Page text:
Dogs are a great crime deterrent both at home and in public. Even if you do not own a dog, you can learn some valuable lessons from them.
Remember how you felt the very first day you carried a firearm? You were likely more than a little self-conscious, wondering if anyone could tell you were armed. Your general alertness level was also probably highly elevated. That’s a good thing.
Unfortunately, once we have been carrying for quite a while, it is easy to become complacent. When nothing bad has happened for a long time, it is simply human nature to begin feeling that nothing bad is going to happen. Pilots will tell you that this phenomenon has often resulted in catastrophic consequences.
Being truly situationally aware and constantly alert was recently illustrated to me in an unusual way — by my dog. I will give you a quick background on my dog. At just over a year, she is essentially still a puppy. Her breed is known as a “Carolina dog” or “American dingo.” She is the descendent of an ancient, feral hunting breed. She has the general appearance of a mid-sized German shepherd, her weight having leveled off at around 50 pounds.
She has a short, coarse blonde coat and an athletic physique with a big chest, slim hips and powerful shoulder and leg muscles. She is amazingly strong. She is also really fast, routinely outrunning even much larger dogs at the dog park. To use an old boxing phrase, she “punches above her weight.”
Her hearing especially is uncanny. She is one of only a few breeds with ears that can turn independently, allowing for the rapid location of prey or a threat. Even in our completely closed, air-conditioned Florida house, she will bolt up out of a sound sleep and race to the living room window just because she heard a car door from half a block away.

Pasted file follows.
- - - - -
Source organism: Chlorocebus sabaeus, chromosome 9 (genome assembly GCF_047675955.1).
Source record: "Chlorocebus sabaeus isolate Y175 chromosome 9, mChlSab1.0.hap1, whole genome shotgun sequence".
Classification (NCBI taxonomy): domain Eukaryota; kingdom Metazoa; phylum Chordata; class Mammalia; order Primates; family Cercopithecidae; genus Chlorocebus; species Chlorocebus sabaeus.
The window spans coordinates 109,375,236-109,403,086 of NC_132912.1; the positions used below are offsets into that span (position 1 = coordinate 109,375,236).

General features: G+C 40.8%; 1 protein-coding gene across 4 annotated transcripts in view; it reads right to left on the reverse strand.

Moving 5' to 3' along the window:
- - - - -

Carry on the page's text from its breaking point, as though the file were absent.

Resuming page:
This is all good, but it was her standard operating procedure that ultimately reminded me about awareness. When on our walks, she exhibits the same “head on a swivel” that elite combat operators display, constantly observing her surroundings and regularly glancing back over her shoulder to check our six. She follows this protocol relentlessly no matter the location or time of day.
She also possesses a strong instinct about strangers, whether animal or human. Normally an extremely friendly, playful dog, only twice has she shown a high-alert response. In both cases, her instincts turned out to be spot-on. Those of you who own dogs have probably experienced the same thing.
Some dogs, especially those with the ancestry of my dog, benefit from many generations of combat-proven DNA, and it shows in their highly developed survival instincts. But we humans also possess this gut sense in some form or another. The key is to pay attention to it. I have researched far too many cases where, after the fact, victims admitted that “something just didn’t feel right,” but, for whatever reason, they failed to recognize it or act on it. The results were terrible and often violent.
As for me, I have taken some cues from my canine companion. I have firmly recommitted to constant situational awareness. My head is on a swivel, watching and listening to everything going on around me every minute of the day. Likewise, I will heed that inner voice when it whispers: “Warning!”
Ancient martial artists modeled their fighting techniques on animals. Perhaps they were on to something.